The Botanical Wallchart: Art from the Golden Age of Scientific Discovery (London: Ilex); Botanical Art from the Golden Age of Scientific Discovery (Chicago: University of Chicago Press) 2016; 224p.
From the introduction: "More than an archive of illustration and inquiry, this book documents an extraordinary convergence of disciplines that flourished in the late-nineteenth and early-twentieth centuries. Europe was enjoying a golden age of scientific discovery; naturalists were exploring the globe, and there was a clamoring for knowledge of the natural world. A pedagogical curiosity was no longer limited to elite salons and research; education was now considered a right afforded to all, in classrooms across the globe. And thus the botanical wall chart was born: a synthesis of art, science, and education."
This large-format book gives the wall chart its due, reproducing more than two hundred of them in full color. Each wall chart is accompanied by long-form captions that offer information about the science featured, the scientists and botanical illustrators who created it, and any particularly interesting or innovative features the chart displays. Horticulturalists and biologists will be pleased to discover useful information about plant anatomy and morphology and species differences. We see lilies and tulips, gourds, aquatic plants, legumes, poisonous plants, and carnivorous plants, all presented in exquisite, larger-than-life detail.

From the introduction: “The book’s chapters are organized by plant family, allowing readers to compare how illustrators from different countries and teaching backgrounds would represent the same species or family, and to learn about basic taxonomy (a summary of the family’s characteristics is included at the beginning of each chapter). In most cases, nineteenth-century botanists grouped species according to a classification system that persists today. In other cases, a species has since been renamed or reclassified—taxonomy is a subject that has long vexed botanists, striving to categorize plant species into groups that reflect their behaviors and evolution. Although Linneaus developed a useful framework of binomial nomenclature, it was only a beginning. Botanists today are still reclassifying and weighing morphological features. Just as species evolve, so does science.”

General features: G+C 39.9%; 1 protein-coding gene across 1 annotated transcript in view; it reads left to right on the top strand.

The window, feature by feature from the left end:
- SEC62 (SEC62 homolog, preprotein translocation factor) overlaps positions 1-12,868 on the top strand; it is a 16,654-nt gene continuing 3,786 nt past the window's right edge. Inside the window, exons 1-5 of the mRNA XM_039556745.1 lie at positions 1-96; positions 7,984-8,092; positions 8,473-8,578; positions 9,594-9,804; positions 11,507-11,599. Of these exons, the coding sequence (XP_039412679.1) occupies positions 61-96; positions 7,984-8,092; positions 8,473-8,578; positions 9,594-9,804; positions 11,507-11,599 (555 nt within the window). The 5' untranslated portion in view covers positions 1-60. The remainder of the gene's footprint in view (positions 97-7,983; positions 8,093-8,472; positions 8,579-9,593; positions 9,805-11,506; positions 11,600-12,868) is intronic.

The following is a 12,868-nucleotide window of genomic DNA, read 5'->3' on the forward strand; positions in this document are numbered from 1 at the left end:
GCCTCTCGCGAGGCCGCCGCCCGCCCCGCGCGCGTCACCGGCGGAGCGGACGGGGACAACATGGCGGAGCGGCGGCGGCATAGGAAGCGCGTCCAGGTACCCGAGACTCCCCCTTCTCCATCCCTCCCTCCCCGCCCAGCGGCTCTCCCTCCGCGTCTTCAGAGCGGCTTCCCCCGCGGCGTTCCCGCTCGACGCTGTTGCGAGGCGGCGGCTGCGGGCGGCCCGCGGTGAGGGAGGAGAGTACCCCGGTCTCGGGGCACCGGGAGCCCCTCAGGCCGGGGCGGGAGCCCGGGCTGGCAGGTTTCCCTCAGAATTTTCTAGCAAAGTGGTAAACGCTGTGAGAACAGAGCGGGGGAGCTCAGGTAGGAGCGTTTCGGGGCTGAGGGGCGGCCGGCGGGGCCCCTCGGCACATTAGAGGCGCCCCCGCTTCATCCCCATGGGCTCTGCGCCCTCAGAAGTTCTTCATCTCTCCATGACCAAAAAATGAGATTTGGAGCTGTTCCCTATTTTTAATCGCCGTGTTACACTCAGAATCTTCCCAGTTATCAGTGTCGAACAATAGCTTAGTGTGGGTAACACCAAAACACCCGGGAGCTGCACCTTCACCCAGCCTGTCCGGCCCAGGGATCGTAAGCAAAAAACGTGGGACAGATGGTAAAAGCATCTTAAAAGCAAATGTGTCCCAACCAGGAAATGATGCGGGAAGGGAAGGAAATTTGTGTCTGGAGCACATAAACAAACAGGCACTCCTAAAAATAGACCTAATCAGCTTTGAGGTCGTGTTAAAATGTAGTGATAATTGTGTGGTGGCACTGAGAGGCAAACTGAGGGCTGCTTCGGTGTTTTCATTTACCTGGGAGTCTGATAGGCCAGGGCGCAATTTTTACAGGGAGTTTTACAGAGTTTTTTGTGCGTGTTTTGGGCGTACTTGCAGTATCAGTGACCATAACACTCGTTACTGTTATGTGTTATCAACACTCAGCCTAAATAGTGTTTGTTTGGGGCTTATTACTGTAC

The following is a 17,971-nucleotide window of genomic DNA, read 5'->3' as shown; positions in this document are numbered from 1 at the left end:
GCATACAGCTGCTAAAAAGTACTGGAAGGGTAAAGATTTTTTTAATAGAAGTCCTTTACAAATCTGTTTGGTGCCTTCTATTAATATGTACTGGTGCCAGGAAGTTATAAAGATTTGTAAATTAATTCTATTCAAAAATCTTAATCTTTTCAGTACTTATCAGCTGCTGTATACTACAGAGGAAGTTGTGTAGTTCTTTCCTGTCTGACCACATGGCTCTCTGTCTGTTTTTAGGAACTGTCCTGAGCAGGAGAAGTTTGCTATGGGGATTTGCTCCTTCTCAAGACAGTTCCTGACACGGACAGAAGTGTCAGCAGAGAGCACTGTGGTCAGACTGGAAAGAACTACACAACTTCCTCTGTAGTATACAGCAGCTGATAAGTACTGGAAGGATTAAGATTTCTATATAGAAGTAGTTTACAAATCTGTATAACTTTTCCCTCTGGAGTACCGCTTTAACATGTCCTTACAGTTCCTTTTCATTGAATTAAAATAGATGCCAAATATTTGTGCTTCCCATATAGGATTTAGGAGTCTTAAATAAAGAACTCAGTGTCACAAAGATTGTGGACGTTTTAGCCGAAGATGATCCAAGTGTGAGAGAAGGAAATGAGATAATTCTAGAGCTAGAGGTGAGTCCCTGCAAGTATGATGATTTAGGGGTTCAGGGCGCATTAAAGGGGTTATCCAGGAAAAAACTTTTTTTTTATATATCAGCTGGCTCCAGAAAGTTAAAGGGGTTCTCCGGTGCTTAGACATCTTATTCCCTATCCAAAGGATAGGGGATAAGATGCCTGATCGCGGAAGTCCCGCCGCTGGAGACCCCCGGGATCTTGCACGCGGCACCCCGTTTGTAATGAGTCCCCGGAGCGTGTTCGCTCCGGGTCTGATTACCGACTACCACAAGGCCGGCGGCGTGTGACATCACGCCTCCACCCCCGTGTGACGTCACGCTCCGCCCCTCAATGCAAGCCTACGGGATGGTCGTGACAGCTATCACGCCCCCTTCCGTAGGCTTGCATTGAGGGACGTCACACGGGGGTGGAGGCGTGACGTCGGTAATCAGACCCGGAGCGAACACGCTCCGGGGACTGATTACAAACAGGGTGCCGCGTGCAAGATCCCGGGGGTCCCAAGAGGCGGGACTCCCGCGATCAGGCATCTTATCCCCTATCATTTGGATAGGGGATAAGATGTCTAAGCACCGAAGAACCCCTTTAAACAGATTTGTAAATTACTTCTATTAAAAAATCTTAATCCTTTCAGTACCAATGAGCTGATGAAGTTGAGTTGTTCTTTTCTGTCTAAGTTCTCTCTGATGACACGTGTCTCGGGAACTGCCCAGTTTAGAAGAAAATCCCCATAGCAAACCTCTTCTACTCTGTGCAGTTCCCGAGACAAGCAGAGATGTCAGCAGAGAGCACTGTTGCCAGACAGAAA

Arnoldia: Magazine of the Arnold Arboretum at Harvard, “Dispersal” // Volume 71, no. 2. Autumn 2013
Evolve, Journal of The Ecology Center, “Seed Pods as Shelter” // Issue 09 Spring 2014
HYMN: Fear, the Laboratory Arts Collective"Death in the Garden" // Issue IV 2014
Print. The Dispersal series was first published at "Botany Blueprint"


Garden Design, Columnist. My two columns were Art & Botany and Botanic Notables. Clips: Teddy Bear Cholla, The Shamrock, Return of the American Chestnut, The Marshall Strawberry, Glass Gem Corn, The Drama of Fruit & Flora, The North American Sylva. I also wrote an occasional flora-related DIY feature: Sun Printing, Wooden Wall Plaques, Tree Lamp.
Garden Design, Contributing Editor. Kurdistan: A Garden of Paradise; Portland's Rose Gardens
Fast Company, Writer & producer. Bye-Bye, Dubai
Lauren Greenfield / Evergreen Productions, Writer and editorial producer of documentary stories for publications including The New York Times, GQ, Zeit, Fast Company. Written projects included documentary film grants, story summaries captions, monograph content
Print; Columnist & type reviewer
Other clients include: Coca-Cola, Armchair Media,,
The New York Photo Festival
; non-fiction content for independent filmmakers and photographers